Enlarge photo 31

View of the cased Chinese SVD for comparison
Note the fancy velour & all the accesories fitted in their own individual cutouts.

Enlarge photo 32

Right view of KBI as sold w/laminate handguards
When I was purchasing my KBI I got a chance to speak w/the gentleman who reportedly purchased them for KBI, he said when they originally went to pick them up they were fitted w/dk red laminate stocks & black polymer handguards, he told me he told the Russians they wanted all laminate wood & a couple days later the guns were delivered w/the handguards replaced!

Enlarge photo 33

KBI w/accs
Note in this pic the rifle has been refitted w/the "original" black poly handguards. I have the matching poly stock but as far as I know they were originally fitted w/only the guards.

Enlarge photo 34

Right view of the KBI w/bayonet
The KBI guns were of "later" mfg, just prior to/during the breakup of the Soviet Union, they apparently had made some changes, the lightening cut on the receiver side was dispensed with & some apparently were fitted w/the "new" black polymer handguards, these guns were also equipped w/the later PSO1M2 scope which deleted the IR detector as by that time active IR was not a major factor on the battlefield (or so goes the theory!)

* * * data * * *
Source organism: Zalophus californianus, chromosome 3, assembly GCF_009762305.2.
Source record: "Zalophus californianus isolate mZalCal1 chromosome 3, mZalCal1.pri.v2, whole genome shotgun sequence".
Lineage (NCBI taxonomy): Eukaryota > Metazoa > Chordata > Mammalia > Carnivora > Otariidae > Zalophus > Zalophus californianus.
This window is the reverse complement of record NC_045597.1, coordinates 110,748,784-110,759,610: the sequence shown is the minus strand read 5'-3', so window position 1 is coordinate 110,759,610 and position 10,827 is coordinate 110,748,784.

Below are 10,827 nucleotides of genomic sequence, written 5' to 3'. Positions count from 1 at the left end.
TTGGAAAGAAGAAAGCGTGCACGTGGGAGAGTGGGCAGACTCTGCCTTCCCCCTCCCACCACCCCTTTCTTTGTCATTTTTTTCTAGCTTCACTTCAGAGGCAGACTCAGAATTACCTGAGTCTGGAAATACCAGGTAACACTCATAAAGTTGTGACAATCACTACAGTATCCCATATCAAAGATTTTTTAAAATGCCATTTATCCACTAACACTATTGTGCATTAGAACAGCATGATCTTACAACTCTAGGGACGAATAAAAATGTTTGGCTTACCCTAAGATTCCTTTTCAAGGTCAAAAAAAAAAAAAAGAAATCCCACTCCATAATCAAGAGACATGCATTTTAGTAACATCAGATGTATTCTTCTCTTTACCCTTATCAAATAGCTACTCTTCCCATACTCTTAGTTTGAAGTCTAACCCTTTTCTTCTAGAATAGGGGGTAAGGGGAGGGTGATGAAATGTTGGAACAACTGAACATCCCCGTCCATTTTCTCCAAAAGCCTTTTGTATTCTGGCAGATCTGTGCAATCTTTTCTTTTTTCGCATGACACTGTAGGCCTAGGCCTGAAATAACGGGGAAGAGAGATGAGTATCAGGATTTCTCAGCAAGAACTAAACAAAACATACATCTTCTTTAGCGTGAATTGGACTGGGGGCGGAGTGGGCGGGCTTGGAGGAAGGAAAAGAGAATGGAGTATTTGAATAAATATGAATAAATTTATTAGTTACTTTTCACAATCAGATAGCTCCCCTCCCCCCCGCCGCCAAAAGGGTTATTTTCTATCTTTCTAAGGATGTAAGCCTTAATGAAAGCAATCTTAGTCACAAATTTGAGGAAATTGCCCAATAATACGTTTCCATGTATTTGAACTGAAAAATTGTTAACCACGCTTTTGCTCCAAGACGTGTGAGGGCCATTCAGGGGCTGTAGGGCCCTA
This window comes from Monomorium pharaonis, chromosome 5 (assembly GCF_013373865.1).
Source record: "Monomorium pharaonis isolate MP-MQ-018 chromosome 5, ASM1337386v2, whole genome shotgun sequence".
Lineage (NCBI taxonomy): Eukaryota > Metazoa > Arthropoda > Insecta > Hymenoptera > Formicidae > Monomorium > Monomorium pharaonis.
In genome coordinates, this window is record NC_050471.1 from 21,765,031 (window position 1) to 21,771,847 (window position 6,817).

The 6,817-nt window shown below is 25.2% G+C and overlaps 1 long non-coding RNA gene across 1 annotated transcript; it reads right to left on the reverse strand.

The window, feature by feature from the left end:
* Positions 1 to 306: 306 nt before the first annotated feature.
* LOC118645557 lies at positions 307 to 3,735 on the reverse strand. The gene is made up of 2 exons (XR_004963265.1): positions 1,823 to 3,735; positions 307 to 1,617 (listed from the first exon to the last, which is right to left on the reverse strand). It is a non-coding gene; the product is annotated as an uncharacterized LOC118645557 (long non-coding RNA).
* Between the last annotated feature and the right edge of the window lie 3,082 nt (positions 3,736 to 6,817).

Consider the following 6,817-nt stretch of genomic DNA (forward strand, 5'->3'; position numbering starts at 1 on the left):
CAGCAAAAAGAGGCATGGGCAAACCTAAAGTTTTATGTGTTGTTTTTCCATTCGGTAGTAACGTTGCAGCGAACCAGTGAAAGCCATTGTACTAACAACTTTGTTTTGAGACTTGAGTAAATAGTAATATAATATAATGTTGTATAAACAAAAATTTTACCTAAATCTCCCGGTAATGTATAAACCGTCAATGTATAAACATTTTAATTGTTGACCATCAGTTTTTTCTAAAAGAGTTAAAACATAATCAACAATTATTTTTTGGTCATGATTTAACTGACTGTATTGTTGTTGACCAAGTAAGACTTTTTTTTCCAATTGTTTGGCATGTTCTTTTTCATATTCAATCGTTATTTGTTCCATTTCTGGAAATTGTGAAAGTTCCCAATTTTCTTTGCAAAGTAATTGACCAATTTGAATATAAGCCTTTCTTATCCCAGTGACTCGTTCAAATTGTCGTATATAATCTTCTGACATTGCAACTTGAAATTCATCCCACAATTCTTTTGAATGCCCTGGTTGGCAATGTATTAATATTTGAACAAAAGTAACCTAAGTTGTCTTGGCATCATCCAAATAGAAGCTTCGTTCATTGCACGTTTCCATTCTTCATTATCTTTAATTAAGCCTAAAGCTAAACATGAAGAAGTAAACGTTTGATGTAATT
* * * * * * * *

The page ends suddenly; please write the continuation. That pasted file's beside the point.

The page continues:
Enlarge photo 35

Right view of buttstock, KBI
Other than color of finish same as the early '83, note the cheekpiece on the KBI is black instead of brown, & it's numbered to the gun.

Enlarge photo 36

Right side action view
Here's the KBI right side, note the lack of the "lightening" cut over the mag well & the placing of the arkings on this flat, the earlier guns had their markings on the bottom of the receiver just in front of the mag well.

Enlarge photo 37

KBI markings
Here you can see the Ishevsk arsenal symbol & the importers markings

Enlarge photo 38

Polymer handguard, right side

Enlarge photo 39

KBI R Gas port

Enlarge photo 40

KBI Gas Port
Top view of thew gas port adjuster, not the assembly is numbered to the rifle.

Enlarge photo 41

Muzzle w/6x5 bayonet attached
The bayonet is etch matched to the rifle.

Enlarge photo 42

KBI PSO1M2 scope R
View of the "inner" side of the PSO1M2, basically the same as the earlier PSO1 w/the deletion of the IR detector.

Enlarge photo 43

PSO1M2 knob markings